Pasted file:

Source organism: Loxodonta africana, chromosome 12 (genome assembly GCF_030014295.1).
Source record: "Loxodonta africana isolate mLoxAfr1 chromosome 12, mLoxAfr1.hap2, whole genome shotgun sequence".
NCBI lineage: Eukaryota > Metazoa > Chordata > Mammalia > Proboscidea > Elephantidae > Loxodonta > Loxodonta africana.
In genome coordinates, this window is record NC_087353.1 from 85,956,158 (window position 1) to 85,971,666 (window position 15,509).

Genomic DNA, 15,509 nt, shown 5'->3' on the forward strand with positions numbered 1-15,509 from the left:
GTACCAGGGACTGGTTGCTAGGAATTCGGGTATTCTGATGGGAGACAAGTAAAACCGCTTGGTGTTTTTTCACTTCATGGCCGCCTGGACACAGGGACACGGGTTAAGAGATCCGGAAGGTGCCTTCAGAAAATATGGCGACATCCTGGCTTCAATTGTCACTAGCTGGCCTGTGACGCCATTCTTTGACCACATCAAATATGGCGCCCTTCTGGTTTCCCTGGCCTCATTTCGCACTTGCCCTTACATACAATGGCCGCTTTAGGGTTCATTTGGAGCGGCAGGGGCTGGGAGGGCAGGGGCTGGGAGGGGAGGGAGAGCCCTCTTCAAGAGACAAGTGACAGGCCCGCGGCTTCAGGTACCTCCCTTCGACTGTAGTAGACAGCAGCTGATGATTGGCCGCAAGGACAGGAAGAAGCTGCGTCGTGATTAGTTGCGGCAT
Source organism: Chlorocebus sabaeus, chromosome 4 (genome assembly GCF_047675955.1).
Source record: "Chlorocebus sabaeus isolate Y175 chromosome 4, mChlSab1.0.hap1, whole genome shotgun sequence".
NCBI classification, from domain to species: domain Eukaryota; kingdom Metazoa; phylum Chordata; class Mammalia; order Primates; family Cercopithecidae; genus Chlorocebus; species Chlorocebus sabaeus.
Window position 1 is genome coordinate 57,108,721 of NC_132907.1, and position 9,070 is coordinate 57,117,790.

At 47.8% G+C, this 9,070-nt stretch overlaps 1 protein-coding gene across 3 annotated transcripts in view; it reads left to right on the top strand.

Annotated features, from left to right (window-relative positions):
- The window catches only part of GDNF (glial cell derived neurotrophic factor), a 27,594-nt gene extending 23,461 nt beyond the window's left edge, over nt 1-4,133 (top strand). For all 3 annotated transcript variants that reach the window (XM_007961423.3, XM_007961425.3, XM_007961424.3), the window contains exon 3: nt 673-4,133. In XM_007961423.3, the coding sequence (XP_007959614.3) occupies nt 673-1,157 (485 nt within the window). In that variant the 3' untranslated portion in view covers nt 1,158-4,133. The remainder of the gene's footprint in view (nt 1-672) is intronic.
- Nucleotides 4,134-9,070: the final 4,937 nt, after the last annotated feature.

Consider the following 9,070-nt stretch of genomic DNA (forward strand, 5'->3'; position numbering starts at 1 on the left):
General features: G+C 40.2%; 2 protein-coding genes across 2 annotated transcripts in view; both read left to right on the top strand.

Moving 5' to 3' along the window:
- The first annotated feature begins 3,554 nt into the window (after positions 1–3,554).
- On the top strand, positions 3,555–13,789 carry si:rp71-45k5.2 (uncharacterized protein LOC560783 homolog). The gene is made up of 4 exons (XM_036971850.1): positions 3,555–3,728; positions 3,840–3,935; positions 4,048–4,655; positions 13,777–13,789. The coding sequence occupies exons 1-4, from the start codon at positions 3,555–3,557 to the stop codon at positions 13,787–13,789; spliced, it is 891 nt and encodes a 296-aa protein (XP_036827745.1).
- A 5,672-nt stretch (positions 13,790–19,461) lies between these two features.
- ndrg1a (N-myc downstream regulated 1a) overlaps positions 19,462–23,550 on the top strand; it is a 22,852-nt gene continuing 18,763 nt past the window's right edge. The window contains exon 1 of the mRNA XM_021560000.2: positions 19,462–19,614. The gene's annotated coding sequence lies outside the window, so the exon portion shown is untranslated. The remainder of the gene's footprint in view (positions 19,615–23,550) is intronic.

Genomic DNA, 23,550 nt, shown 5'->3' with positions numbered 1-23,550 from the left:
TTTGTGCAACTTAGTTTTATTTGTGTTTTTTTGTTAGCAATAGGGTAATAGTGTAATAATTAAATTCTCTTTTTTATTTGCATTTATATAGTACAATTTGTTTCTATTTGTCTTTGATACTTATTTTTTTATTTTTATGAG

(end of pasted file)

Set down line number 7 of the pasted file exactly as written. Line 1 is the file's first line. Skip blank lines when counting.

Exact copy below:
Source organism: Chlorocebus sabaeus, chromosome 4 (genome assembly GCF_047675955.1).